In any event, the right-wing mediaverse has convinced Republicans that the only impeachable offenses are criminal offenses. This continues to be clearly wrong, as I pointed out in a column last week, because "high crimes and misdemeanors" as grounds for impeachment is not limited to chargeable crimes.

Although I noted in that column that those four words— high crimes and misdemeanors— are to be read together as a term of art, it is worth noting that the word "high" in that context refers to the position of the wrongdoer, not the seriousness of the offense. That is, we are talking about wrongdoing by people who hold high office.

Of course, if Trump is guilty of criminal behavior that could be charged by a grand jury, then that is obviously sufficient to justify impeachment. This is why some of Trump's detractors have focused on the elements of the crime of obstruction of justice.

The problem is that focusing on the criminal aspect can inadvertently lead people to believe that chargeable crimes are necessary and not merely sufficient for impeachment. In the end, grounds for impeachment are whatever members of Congress decide they are. (Heck, Senator Arlen Specter decided to draw from Scottish common law in the Clinton impeachment trial.)

The broader issue is that Republicans are already, in a strange way, running out the clock on the Trump presidency. They approached the Comey hearing as an opportunity to muddy the waters enough to say that they are not required to impeach Trump, for any of a number of embarrassingly weak reasons. If they can keep the clock moving, they might be able to get the public to think that what is happening is not so bad. And the band plays on.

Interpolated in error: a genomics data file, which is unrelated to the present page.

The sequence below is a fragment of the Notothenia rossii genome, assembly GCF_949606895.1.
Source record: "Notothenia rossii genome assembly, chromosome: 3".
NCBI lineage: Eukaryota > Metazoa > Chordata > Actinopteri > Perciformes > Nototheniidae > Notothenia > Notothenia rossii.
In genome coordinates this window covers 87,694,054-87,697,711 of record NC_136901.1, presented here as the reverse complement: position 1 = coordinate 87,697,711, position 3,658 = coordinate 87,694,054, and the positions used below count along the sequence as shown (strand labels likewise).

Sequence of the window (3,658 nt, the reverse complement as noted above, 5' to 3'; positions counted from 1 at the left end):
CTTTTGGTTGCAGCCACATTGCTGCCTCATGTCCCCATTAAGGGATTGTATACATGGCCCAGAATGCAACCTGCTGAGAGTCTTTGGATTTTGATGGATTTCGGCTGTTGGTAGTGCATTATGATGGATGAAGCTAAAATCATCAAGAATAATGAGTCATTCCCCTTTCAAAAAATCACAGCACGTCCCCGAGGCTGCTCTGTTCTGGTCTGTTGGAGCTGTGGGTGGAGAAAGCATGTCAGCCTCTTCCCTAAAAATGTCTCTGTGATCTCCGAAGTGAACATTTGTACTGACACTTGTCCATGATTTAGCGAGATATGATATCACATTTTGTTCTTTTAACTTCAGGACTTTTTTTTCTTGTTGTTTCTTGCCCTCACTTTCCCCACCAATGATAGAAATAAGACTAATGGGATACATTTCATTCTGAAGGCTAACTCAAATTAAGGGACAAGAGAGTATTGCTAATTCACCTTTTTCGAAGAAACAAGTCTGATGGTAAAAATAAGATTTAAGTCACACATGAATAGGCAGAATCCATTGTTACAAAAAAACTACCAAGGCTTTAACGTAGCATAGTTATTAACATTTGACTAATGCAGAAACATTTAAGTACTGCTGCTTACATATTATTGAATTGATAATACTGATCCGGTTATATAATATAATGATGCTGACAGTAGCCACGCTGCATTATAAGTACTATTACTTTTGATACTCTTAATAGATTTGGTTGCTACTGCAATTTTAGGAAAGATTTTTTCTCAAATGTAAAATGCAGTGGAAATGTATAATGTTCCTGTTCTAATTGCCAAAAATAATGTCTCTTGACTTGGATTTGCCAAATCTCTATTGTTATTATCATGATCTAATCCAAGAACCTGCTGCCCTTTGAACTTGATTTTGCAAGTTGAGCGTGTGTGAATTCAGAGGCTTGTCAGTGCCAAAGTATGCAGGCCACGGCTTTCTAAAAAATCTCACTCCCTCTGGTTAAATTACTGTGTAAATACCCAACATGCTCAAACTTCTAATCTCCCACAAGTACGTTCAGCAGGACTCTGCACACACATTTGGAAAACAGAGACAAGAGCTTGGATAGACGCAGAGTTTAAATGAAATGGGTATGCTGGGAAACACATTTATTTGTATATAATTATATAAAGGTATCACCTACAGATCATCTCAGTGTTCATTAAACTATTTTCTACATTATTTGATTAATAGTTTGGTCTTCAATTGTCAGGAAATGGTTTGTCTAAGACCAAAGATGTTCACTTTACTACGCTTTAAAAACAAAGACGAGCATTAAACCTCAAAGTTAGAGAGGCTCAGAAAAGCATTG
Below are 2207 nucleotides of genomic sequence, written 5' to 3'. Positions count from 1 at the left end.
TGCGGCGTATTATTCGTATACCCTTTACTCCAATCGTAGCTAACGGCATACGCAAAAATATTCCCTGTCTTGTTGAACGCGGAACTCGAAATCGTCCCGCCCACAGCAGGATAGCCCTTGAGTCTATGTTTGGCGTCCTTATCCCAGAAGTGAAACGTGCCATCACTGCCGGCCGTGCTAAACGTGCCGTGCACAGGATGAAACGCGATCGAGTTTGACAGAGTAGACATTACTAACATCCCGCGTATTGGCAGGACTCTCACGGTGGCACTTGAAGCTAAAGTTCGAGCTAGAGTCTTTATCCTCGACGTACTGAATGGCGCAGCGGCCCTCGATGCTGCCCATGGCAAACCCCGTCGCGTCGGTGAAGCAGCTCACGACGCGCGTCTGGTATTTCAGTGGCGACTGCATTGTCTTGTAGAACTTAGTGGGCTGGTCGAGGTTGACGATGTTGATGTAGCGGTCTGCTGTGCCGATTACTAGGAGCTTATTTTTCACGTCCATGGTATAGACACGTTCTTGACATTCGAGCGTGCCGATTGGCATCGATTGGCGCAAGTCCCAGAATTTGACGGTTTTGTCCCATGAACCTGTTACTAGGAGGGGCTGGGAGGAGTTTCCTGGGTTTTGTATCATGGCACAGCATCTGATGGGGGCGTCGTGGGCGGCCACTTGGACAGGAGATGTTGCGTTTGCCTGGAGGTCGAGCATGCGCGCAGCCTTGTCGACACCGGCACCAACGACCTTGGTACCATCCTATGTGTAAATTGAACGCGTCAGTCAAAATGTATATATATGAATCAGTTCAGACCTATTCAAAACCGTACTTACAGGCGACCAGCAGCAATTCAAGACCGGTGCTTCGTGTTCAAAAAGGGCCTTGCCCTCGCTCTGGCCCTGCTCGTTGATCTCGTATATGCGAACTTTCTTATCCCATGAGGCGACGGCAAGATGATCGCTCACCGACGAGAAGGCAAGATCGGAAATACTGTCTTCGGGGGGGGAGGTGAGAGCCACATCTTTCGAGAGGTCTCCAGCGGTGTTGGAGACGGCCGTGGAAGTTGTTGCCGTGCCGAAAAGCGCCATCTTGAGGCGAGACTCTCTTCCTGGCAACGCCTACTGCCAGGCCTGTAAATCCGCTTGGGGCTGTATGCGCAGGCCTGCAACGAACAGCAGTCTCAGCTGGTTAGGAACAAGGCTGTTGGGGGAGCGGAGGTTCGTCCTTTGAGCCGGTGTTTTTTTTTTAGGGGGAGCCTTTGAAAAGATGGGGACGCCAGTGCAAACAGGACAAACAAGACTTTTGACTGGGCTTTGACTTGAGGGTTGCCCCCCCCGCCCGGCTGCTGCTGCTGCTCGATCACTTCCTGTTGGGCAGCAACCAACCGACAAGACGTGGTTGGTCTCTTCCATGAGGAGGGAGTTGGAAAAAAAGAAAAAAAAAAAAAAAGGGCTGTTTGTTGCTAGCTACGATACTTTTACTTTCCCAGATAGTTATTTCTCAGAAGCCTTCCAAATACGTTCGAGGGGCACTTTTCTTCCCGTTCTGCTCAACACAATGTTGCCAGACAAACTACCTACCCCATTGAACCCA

So what was I expecting, going into yesterday's hearing? I admit that I considered it a non-zero probability that some kind of cataclysm would occur, but it is no surprise that things proceeded in what we now must admit is the new version of normality. Republicans have majorities in both houses, and they know that their base will punish them for abandoning Trump. As long as both of those things continue to be true, all else follows.